The three port structures 11″ and 13″ are respectively connected to a power sensor 4 and 5 which can be implemented by diodes. The RF power levels at both power sensors 4, 5 are the same which has some advantages in some cases.
In FIG. 6 a first embodiment for the circuit following the DC Interface 8 is presented. The two DC signals output by the low pass filters 6, 7 (see FIG. 1) are converted by means of A/D converter 14, 15 and then set to a digital processing unit 16. The output signals of the digital processing unit 16 are demodulated bits. The A/D converter 14, 15 as well as the digital processing unit 16 can be controlled by a control unit 17 which is part of the one system control units.
FIG. 7 shows a further embodiment for the circuitry following the DC Interface 8. Each of the output signals of the low pass filter 6, 7 (see FIG. 1) is supplied to an analog processing end unit 20. Furthermore the output signals of the low pass filter 6, 7 are supplied to an analog averaging unit 18 and 19, respectively. The analog averaging unit affect an averaging process on the DC signal supplied and output a signal to be supplied to the analog processing unit 20. Again the analog processing unit 2 can be controlled by control unit 17 for setting the demodulation deepness. To summarise, according to the embodiment of FIG. 7 an analog averaging of at least one of the output signals of the low pass filter 6, 7 is performed. The average DC signal is then provided together with the associated DC signal to the analog processing unit 20. The output of the analog processing unit 20 can be directly demodulated bits.
Alternatively, the analog processing unit 20 of FIG. 7 can be followed by an A/D converting unit (with a small number of bits) in order to provide “quasi” two soft bits for further accurate processing.
The mathematical background shows the basics of the applied approach and determines the method of operation of the proposed structure. The mathematical background is described taking into account the simplest case
Two RF signals are provided at the demodulator inputs.
The second signal is related to the LO, and it is considered as a phasor with constant magnitude and constant phase.
Equation 4 determines the ideal S matrix of the 4-port structure, with the ideal matching of power sensors and amplifier.
Equation 12 shows the calculation of the average magnitude at one of the power sensors, averaged over more symbols.
Using the averaging information, the average power of the incoming RF signal may be calculated by equation (13). This is related to the power of the LO, and parameters of the four port circuitry, which are considered as known.
Auxiliary variables are introduced, which are related to the trigonometric functions, and, therefore, they have to satisfy the relation (17).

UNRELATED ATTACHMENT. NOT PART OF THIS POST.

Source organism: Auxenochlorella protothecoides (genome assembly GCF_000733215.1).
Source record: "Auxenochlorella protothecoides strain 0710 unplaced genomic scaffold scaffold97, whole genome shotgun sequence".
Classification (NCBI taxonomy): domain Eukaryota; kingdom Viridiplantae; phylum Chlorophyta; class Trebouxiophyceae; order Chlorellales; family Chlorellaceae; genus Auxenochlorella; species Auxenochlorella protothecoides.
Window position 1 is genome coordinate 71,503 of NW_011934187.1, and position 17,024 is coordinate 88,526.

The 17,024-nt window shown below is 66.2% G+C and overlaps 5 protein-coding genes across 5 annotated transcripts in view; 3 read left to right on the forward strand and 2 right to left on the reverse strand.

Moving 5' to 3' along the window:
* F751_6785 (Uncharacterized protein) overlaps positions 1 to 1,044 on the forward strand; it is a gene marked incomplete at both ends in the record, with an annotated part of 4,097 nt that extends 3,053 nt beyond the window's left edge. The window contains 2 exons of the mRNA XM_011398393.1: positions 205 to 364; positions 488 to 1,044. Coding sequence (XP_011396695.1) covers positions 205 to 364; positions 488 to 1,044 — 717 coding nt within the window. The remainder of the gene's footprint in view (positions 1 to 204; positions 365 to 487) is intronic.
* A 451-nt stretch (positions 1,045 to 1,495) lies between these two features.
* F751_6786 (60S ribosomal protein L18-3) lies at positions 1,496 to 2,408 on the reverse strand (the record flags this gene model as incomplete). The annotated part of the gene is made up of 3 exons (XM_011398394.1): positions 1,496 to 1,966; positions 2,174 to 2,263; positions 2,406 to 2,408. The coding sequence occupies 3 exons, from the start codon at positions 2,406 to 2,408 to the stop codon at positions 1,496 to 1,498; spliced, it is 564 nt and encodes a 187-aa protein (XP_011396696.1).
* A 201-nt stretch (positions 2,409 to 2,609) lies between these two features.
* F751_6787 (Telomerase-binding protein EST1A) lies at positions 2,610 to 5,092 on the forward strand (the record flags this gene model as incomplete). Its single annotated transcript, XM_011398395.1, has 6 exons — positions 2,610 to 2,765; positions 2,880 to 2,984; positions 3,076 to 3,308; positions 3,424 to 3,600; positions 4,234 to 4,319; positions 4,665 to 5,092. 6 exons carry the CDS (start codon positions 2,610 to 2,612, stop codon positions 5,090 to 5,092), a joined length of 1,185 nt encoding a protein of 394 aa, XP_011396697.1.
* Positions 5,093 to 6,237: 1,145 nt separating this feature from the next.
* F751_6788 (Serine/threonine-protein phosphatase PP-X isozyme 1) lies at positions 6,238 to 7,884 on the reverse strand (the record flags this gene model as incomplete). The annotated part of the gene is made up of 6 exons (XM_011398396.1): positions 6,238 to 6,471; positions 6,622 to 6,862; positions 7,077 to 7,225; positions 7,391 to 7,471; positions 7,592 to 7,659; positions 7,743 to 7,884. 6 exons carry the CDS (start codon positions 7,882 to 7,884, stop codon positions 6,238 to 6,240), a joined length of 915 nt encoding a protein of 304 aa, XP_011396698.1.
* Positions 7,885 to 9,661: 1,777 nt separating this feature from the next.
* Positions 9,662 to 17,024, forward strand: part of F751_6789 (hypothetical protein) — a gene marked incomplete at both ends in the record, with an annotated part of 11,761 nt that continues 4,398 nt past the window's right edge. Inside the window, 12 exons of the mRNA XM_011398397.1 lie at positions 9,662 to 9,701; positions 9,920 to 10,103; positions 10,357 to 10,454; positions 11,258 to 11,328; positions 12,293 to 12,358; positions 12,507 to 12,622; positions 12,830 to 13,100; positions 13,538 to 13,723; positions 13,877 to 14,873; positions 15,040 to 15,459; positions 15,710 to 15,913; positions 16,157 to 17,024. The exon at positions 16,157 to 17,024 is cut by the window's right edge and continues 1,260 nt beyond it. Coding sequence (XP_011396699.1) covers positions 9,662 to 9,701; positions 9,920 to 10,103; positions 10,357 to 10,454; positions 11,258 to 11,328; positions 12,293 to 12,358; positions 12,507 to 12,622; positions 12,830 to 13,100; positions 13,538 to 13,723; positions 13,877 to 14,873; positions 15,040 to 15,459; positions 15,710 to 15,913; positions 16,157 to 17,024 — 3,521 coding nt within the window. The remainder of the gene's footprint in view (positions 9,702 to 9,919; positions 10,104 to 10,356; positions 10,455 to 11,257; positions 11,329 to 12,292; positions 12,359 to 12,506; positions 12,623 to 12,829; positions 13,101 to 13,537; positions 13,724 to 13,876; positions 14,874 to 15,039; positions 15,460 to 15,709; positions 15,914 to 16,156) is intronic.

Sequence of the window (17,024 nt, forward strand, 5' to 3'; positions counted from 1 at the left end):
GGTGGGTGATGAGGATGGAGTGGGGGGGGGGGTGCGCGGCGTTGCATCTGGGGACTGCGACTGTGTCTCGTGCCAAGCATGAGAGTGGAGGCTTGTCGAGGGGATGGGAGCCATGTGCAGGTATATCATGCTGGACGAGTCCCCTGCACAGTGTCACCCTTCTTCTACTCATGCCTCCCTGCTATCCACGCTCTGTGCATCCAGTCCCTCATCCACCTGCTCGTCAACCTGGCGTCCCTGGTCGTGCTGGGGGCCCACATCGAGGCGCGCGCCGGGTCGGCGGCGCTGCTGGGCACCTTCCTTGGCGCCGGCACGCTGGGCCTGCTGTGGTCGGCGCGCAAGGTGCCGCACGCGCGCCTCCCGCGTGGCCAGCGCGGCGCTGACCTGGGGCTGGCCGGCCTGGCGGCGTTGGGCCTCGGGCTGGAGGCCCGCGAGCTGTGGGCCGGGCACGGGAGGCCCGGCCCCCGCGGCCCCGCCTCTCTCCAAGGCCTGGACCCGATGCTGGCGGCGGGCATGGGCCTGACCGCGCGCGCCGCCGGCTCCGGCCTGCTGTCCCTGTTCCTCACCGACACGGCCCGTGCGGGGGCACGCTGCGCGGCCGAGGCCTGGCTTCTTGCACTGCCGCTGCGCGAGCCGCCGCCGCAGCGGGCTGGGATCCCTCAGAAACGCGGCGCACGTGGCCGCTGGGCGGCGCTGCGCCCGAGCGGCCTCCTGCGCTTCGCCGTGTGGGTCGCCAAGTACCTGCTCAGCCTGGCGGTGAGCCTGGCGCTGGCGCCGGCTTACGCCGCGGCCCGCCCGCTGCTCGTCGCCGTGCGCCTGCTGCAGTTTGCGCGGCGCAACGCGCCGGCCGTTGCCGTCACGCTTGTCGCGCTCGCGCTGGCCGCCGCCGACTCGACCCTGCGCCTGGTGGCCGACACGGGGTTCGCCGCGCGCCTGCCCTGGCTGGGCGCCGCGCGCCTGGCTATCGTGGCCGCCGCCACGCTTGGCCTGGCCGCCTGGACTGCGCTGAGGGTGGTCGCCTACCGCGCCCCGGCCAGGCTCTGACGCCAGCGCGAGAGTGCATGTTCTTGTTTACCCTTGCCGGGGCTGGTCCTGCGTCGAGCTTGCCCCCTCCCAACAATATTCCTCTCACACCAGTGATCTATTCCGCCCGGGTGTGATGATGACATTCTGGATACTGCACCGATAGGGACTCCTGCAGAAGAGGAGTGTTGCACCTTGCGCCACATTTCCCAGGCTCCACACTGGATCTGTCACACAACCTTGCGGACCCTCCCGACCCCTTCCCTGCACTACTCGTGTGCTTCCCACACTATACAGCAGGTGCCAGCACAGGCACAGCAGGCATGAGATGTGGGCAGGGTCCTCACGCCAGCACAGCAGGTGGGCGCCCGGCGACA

According to equations (9) and (10), the same variables may be also presented according to the following equations, where the magnitude states ρ of the modulated signal are figuring.
According to the trigonometric relations, equation (25)
has to be fulfilled.
That means: if we have guessed the right magnitude states in the equation (18)-(21) equation (25) is (in ideal case) fulfilled.
That results, that the guess was right, so that related calculated phase is correct and modulation states is demodulated in the proper way.
Thus, we have the following operation procedure:
1. Detecting the average power of the incoming RF signal
2. Using information about RF signal power and knowing the modulation scheme with a finite number of the modulation states, we are able to calculate the actual values of the possible magnitudes
3. Using all of the possible magnitudes (usually available in the memory, because the average signal strength does not change very fast), a set of values CI and CQ are calculated
4. Set of error functions (26) is obtained
5. Those values which are leading to the minimum error functions are the right values, so that demodulation information is performed
In the following equations the possible values for two examples: 16QAM and 64QAM, are provided.
Note that the same procedure may be applied for also other modulations schemes where the finite number of magnitude modulation states exists, like in DAPSK.
It should be denoted that when nQAM type of modulation is targeted, where N is larger than 16, the number of calculation effort may be reduced, by applying specific algorithmic changes.
Verification of the concept is done according to the four port structure of FIG. 4, where:
resistive three port structures are assumed,
the input amplifier has a gain of one,
deal linear power sensors are assumed.
In the first phase 16 QAM signal are considered, without any noise, where the LO power level is the same as RF power level. In that case we have the following values for possible magnitude states: ρ1=0.4472, ρ2=1.0000 and ρ3=1.3416.
In that case we may have the following table:
It may be observed that the correct values ar at the places where the error function takes zero value.
In the Table III, one 16 QAM signal is analyzed in the case when the N/N ratio is 18 dB, LO power is 10 dB larger than RF signal and phase of the noise (worst case) takes uniformly all of the values. It can be ofserved that the minimum function requirement (eq. 26) is sufficient for the proper detection of the signal. Simulations are perfomed for the case of resistive tolerances of 10% (FIG. 4).
In the FIG. 8 an example for 16 QAM signal is presented. In FIG. 9 an example for 64 QAM is shown.